Whipped to airy heights of 2-3 inches, Hazel Bull’s lemon meringue pies were masterpieces that seemed to defy gravity. A few weeks before Thanksgiving each year, I would mail a letter to her with a dime pasted inside to cover the cost of “the lemon,” and ensure that pie would be on the buffet for the holiday meal. Close to forty years later, Hazel is 102 and lives with that and many other memories in her heart and head. With her wits, humor and appetite in place, her macular degeneration and the realities of aging took her out of her kitchen 15 years ago.
Hazel is my grandmother and lives 2500 miles away. Aunt Mary reads my letters to her, a mix of painting vivid pictures of the beauty all-around me in McCall, and a reflection on something magical that happened when we were together years ago. The magic was in the simplicity. After many white-knuckled snowy drives across Pennsylvania’s route 80, we would pull in my grandparents’ driveway. Peering out the window, their smiling faces were aglow with their white hair. Big hugs were followed by a beeline to the three cookie jars stuffed with ginger, sour cream, oatmeal, and peanut butter cookies. After a big glass of Dodd’s Farm milk and a few cookies, Jennifer and I tumbled into bed. Sharing the double bed came with its sisterly battles to equally split the bed in half, and the hogging and pulling of the covers rituals.
Thanksgiving morning we awoke to the smells and sounds coming from the kitchen. The pies were in production, with the beaters whirling and flour sprinkled across the counters. I’d head into the kitchen to sample anything that was in the works, and then lay in front of the huge box of a TV to watch the Macy’s Day Parade. When the pie came out of the oven I stood in awe of it, with just the slightest touch of brown on the wispy tall peaks. After my Grammy set the pie down, it was time for me to sit on her lap and rub her very soft elbows and the backs of her arms. She indulged my fascination with just how soft and flappy her skin was. I’d holler “save my knees!” if I had to get up as if my mom had a hankering to take my spot.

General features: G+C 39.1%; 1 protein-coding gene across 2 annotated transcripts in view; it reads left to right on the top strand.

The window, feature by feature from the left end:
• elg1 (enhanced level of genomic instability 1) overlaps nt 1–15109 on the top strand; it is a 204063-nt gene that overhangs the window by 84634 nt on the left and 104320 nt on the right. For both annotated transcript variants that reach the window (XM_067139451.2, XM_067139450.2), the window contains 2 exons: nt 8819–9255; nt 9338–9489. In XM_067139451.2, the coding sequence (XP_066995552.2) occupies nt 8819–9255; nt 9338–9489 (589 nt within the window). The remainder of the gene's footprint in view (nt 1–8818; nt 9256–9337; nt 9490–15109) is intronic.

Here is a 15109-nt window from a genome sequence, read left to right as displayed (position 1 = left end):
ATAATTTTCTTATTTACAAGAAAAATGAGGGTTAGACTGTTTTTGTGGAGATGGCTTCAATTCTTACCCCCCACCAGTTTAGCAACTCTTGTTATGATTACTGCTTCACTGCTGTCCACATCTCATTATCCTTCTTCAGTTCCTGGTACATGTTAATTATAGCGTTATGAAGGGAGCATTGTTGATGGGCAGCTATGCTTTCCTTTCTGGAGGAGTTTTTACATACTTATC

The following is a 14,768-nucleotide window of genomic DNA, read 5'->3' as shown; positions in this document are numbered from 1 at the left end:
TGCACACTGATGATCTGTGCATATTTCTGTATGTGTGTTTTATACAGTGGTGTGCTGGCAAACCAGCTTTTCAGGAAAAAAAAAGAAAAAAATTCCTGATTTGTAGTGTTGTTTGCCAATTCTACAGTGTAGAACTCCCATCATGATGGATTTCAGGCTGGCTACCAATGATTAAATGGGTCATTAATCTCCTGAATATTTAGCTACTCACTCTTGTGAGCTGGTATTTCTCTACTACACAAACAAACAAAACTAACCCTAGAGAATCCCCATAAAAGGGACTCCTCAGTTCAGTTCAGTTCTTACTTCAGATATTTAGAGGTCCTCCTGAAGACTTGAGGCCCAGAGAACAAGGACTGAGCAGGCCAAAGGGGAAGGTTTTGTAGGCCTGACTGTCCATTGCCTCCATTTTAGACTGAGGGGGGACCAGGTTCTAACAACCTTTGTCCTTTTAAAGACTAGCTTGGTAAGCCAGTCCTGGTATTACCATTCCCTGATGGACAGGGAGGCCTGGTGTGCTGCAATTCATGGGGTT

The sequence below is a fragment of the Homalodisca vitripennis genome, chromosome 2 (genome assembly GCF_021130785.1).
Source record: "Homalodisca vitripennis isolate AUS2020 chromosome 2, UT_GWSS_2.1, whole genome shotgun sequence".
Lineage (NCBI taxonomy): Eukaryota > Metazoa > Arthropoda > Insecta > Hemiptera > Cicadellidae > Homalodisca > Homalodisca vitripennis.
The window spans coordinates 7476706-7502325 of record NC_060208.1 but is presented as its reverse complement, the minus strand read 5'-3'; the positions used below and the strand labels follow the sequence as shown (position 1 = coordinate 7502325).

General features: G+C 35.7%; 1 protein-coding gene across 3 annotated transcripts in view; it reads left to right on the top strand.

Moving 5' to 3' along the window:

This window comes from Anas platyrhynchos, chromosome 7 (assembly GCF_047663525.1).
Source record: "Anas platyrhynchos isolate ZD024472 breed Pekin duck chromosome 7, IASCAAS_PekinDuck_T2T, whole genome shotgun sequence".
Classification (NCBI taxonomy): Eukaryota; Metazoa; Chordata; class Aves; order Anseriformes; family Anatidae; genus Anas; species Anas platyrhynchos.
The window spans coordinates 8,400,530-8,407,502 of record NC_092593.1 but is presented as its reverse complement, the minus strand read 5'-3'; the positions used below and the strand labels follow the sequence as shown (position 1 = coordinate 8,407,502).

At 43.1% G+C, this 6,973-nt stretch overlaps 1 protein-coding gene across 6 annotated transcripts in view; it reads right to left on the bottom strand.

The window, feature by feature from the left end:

It’s the simple and powerful sensory memories that stay with us. It’s the experiences and connections with others that fill us with gratitude, and fuel us as we move forward in life. It’s how we feel when we create the spaces for ourselves and others to be at their best, to welcome them with love and gratitude. This past year I’ve met so many incredibly beautiful souls, as well as deepened my relationships with those I’m already so fortunate to know. As my Grammy always told me, “take time to smell the roses.” I honor that as I meander out in the universe, slowing down to see, feel, connect, and reflect.
Thanksgiving is a day of gratitude, a day to focus on what matters most. But don’t make it only that day.